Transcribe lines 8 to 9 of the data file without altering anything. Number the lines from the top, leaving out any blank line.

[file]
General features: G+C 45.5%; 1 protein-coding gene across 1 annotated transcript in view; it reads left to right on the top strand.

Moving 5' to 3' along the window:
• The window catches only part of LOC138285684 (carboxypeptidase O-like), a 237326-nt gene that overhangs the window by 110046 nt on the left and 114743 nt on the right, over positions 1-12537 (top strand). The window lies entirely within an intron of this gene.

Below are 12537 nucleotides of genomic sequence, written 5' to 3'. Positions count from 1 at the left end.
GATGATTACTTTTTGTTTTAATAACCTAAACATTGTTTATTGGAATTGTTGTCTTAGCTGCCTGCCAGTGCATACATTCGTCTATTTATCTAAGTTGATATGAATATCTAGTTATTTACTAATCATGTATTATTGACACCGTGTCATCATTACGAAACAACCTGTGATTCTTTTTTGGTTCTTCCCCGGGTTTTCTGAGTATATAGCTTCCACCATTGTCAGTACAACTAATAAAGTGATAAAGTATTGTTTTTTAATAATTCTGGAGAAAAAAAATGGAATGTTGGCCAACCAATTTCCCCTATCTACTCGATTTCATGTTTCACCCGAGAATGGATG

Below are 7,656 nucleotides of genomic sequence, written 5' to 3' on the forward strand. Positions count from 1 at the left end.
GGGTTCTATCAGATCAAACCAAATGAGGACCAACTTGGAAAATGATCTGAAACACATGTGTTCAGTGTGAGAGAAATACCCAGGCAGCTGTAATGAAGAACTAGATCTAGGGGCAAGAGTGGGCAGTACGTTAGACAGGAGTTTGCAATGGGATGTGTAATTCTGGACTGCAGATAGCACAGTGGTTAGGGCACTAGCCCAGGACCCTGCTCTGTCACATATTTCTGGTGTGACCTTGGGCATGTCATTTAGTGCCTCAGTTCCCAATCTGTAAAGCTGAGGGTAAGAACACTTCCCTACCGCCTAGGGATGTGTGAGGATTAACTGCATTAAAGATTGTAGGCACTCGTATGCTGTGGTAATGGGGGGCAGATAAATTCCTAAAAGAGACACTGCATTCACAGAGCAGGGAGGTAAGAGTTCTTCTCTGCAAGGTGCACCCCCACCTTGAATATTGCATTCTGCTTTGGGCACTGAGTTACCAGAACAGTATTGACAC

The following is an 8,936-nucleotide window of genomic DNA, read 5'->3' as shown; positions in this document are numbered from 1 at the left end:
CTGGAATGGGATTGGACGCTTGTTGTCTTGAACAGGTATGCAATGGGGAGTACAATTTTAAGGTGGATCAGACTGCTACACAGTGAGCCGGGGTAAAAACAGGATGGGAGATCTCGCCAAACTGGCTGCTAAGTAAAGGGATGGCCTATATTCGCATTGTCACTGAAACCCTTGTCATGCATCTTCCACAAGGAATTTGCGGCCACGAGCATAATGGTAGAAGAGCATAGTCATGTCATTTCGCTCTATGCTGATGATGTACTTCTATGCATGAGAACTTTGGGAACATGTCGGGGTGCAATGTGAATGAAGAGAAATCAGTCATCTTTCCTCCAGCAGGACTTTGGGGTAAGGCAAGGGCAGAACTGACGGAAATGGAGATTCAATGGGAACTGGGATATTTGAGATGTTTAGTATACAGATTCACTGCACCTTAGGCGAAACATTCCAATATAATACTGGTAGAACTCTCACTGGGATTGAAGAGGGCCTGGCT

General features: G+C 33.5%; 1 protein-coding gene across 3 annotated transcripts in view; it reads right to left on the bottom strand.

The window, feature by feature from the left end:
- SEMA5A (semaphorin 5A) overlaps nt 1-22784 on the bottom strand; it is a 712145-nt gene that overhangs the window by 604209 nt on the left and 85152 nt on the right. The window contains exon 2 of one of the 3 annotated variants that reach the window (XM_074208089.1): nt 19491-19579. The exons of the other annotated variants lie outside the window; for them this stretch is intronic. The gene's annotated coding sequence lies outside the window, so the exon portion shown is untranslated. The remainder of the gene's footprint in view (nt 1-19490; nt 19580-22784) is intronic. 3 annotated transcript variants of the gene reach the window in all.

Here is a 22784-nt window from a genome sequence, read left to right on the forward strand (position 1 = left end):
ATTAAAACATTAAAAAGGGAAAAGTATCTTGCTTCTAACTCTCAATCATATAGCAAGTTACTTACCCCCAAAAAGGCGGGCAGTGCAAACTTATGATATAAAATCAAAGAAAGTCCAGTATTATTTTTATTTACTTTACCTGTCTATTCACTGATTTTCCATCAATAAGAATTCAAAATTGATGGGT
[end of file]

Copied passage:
The following is an 8,936-nucleotide window of genomic DNA, read 5'->3' as shown; positions in this document are numbered from 1 at the left end:
CTGGAATGGGATTGGACGCTTGTTGTCTTGAACAGGTATGCAATGGGGAGTACAATTTTAAGGTGGATCAGACTGCTACACAGTGAGCCGGGGTAAAAACAGGATGGGAGATCTCGCCAAACTGGCTGCTAAGTAAAGGGATGGCCTATATTCGCATTGTCACTGAAACCCTTGTCATGCATCTTCCACAAGGAATTTGCGGCCACGAGCATAATGGTAGAAGAGCATAGTCATGTCATTTCGCTCTATGCTGATGATGTACTTCTATGCATGAGAACTTTGGGAACATGTCGGGGTGCAATGTGAATGAAGAGAAATCAGTCATCTTTCCTCCAGCAGGACTTTGGGGTAAGGCAAGGGCAGAACTGACGGAAATGGAGATTCAATGGGAACTGGGATATTTGAGATGTTTAGTATACAGATTCACTGCACCTTAGGCGAAACATTCCAATATAATACTGGTAGAACTCTCACTGGGATTGAAGAGGGCCTGGCT